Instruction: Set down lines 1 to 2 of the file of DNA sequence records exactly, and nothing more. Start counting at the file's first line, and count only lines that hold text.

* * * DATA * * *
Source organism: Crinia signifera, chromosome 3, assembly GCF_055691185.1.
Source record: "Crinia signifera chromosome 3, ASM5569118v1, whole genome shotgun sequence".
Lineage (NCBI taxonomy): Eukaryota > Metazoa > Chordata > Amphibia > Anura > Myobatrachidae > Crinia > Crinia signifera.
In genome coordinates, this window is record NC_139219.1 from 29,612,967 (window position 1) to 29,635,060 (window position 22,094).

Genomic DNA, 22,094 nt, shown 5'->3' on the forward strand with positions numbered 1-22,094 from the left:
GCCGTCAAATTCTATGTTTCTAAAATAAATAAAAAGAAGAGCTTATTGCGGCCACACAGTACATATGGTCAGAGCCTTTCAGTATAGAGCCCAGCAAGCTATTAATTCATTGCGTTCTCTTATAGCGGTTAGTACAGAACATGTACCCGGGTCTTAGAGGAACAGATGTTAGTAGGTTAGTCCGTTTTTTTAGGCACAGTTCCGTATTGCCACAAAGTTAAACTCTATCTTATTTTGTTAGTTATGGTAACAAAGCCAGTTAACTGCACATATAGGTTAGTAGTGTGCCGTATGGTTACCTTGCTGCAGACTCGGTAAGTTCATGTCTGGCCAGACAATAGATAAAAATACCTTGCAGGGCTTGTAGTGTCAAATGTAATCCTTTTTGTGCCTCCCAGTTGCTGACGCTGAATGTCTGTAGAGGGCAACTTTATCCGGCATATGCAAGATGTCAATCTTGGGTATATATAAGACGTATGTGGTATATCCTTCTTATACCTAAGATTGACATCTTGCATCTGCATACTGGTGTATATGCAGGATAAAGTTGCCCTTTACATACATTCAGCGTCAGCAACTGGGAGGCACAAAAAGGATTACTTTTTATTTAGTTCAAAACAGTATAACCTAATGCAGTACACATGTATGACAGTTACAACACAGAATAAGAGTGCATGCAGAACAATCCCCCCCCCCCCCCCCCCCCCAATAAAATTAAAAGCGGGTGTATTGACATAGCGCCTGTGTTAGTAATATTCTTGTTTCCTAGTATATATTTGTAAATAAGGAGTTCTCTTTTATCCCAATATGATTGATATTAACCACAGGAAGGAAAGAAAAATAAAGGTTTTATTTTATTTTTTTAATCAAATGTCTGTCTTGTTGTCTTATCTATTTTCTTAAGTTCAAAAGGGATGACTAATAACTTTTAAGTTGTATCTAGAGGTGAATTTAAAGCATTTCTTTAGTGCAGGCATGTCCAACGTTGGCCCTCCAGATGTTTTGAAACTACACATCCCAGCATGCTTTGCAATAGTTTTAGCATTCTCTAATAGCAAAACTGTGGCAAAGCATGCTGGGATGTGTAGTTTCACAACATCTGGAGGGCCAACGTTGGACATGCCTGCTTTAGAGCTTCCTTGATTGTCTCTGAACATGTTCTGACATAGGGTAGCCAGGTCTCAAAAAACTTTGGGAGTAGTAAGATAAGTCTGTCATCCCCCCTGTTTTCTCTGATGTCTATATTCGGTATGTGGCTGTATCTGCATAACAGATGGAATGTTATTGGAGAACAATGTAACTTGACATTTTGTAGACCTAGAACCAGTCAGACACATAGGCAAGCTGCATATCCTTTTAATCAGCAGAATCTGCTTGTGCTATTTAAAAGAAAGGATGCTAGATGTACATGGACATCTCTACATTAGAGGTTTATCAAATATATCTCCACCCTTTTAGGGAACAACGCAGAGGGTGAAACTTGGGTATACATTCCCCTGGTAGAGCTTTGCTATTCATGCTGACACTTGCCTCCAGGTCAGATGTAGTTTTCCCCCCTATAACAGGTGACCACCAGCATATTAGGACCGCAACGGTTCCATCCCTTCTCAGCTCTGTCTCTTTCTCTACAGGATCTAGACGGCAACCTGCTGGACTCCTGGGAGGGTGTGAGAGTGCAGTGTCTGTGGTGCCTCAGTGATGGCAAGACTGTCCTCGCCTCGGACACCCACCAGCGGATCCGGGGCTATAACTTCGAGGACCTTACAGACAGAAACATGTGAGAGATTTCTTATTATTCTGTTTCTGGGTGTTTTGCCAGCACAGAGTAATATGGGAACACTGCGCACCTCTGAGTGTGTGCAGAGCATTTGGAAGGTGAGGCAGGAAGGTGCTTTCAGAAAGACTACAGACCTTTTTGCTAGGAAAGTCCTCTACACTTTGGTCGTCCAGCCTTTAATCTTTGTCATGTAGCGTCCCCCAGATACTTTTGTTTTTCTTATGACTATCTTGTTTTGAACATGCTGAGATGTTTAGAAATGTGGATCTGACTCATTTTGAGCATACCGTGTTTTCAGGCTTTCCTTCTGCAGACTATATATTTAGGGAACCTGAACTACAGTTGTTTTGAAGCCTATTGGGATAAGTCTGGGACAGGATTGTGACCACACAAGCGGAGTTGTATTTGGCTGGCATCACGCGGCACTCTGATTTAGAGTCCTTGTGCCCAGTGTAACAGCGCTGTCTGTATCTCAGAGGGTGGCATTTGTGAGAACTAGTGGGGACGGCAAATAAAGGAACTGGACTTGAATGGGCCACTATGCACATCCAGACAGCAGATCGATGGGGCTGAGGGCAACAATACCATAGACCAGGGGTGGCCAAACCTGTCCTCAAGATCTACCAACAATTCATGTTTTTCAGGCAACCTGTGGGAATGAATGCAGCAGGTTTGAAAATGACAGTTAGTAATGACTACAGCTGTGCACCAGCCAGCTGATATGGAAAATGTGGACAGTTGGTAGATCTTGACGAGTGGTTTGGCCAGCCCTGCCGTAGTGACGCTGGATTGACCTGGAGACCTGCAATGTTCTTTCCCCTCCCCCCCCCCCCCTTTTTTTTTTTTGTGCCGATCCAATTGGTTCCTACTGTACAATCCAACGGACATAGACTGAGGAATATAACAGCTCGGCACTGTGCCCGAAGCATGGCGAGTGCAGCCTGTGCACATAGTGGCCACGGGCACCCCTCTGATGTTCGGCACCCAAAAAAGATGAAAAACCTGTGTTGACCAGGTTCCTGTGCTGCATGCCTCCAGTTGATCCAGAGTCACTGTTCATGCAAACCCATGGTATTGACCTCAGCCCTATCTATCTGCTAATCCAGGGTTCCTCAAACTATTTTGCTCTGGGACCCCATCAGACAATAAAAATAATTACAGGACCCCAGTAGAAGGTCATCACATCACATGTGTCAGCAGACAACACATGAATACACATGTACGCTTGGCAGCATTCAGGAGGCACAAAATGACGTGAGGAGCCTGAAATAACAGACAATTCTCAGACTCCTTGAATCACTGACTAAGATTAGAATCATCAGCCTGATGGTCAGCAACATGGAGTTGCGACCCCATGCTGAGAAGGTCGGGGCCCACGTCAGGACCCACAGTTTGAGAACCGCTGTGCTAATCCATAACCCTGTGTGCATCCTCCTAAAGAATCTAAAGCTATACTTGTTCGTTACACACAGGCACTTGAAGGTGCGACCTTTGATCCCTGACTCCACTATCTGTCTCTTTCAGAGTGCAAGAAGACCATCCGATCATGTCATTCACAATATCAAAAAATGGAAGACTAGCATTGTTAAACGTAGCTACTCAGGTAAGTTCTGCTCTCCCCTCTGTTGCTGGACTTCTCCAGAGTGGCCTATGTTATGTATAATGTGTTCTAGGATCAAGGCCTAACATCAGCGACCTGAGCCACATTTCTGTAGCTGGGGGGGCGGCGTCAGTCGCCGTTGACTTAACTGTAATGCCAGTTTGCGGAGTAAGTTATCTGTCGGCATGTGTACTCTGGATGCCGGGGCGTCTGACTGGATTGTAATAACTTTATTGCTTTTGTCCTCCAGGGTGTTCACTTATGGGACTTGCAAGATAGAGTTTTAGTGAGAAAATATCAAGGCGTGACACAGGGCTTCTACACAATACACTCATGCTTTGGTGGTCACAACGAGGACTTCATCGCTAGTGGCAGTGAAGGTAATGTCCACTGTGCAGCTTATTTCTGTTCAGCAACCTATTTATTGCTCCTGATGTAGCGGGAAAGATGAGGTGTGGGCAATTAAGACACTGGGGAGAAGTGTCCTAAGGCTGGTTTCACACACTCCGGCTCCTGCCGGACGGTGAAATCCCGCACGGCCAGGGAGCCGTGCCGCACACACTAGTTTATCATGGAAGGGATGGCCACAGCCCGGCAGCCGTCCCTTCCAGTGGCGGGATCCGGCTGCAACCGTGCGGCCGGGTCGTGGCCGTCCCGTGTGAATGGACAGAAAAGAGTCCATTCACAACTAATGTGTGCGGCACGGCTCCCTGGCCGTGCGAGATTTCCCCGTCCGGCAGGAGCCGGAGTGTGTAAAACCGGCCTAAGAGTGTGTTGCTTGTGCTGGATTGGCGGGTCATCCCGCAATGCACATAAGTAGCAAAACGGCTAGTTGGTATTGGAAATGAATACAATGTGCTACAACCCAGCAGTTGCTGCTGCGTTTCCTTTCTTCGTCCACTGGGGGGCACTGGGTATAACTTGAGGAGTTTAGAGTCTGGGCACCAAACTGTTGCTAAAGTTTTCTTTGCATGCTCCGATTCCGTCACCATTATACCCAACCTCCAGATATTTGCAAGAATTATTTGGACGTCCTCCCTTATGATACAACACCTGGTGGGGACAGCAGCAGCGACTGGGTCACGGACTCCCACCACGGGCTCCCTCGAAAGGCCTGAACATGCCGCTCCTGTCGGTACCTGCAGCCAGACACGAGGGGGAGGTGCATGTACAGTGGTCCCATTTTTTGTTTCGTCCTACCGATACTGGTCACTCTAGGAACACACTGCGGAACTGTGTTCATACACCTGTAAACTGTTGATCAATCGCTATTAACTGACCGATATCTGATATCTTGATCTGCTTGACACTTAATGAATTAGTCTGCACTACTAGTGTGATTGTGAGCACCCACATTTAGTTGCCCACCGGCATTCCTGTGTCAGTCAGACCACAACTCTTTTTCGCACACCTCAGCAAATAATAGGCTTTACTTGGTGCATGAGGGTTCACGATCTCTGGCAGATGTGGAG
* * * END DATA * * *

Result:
Source organism: Crinia signifera, chromosome 3, assembly GCF_055691185.1.
Source record: "Crinia signifera chromosome 3, ASM5569118v1, whole genome shotgun sequence".